I’ve used this cartoon on the Treasury of Laughter before, of course. But it fits in so well with the next little bit, well, I just can’t resist.
Revamping those old Mother Goose tales, of course, is an old saw of the creative writer. Why, here’s Walter de la Mare telling us all about Jack and Jill:
Up to the top of the haunted turfThey climbed on moonlit hill;Not a leaf rustled in the underbrush,The listening air was still.And only the noise of the water pailAs it struck on a jutting stone,Clattered and jarred against the silenceAs the two trod on alone.Up to the moonlit peak they went;And, though not a word would they say,Their thoughts outnumbered a poet’s love-songsIn the first green weeks of May.The stealthy shadows crept closer;They clutched at the hem of Jill’s gown;And there at the very top she stumbled,And Jack came shuddering down.Their cries rang out against the stillness,Pitiful and high and thin.And the echoes edged back still furtherAs the silence gathered them in.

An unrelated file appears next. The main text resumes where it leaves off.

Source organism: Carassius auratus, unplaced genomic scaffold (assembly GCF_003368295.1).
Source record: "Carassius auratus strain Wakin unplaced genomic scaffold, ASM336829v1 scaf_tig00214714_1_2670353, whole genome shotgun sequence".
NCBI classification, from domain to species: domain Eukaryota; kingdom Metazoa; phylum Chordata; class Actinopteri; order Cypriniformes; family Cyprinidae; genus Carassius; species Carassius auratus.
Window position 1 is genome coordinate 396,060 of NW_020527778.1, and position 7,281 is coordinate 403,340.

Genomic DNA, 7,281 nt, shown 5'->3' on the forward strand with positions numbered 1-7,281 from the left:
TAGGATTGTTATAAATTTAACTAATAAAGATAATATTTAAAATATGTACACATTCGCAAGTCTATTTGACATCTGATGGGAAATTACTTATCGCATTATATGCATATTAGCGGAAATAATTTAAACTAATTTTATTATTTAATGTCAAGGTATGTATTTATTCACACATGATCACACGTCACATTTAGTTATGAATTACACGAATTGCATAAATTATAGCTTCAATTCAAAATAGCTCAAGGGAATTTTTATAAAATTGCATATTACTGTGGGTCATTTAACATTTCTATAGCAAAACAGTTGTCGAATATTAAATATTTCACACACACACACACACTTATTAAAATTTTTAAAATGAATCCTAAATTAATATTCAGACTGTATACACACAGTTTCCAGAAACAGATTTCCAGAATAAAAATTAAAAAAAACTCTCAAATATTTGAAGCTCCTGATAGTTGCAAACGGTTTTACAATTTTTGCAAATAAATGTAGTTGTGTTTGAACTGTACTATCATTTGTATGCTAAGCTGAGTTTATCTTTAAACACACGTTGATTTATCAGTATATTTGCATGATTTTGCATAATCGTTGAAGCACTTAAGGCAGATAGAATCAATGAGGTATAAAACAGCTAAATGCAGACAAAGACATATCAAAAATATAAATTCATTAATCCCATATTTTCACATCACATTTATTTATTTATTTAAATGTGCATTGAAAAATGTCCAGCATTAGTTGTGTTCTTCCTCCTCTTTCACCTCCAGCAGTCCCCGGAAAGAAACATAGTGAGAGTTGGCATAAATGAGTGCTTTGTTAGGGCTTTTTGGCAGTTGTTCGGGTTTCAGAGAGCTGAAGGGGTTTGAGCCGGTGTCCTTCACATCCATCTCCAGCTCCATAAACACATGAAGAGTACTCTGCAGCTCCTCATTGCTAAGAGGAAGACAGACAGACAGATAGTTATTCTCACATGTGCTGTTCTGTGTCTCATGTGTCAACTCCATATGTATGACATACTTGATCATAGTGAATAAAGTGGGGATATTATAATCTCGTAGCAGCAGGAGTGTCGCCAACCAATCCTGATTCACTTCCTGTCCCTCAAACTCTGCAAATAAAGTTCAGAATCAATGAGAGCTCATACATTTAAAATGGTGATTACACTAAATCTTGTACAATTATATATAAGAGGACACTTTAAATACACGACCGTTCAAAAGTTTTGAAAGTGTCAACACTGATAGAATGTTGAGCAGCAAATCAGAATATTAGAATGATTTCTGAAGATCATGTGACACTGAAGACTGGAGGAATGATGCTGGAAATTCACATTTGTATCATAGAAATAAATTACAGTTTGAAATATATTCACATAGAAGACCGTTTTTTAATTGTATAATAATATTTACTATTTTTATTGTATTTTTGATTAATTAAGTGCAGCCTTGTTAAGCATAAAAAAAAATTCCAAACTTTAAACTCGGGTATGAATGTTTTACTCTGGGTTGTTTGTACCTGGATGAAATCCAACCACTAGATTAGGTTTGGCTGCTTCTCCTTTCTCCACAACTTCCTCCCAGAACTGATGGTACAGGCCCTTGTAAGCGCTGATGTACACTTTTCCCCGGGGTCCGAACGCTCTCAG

There, typical pap and – whoah.
Yikes. Yeah, I guess, if you parse the words and read it without a sing-song voice, the original rhyme to jack and Jill is pretty macabre. Seeing it in this situation, of course, twists the situation enough to make the eerie situation of the original peek out of the simple, familiar words.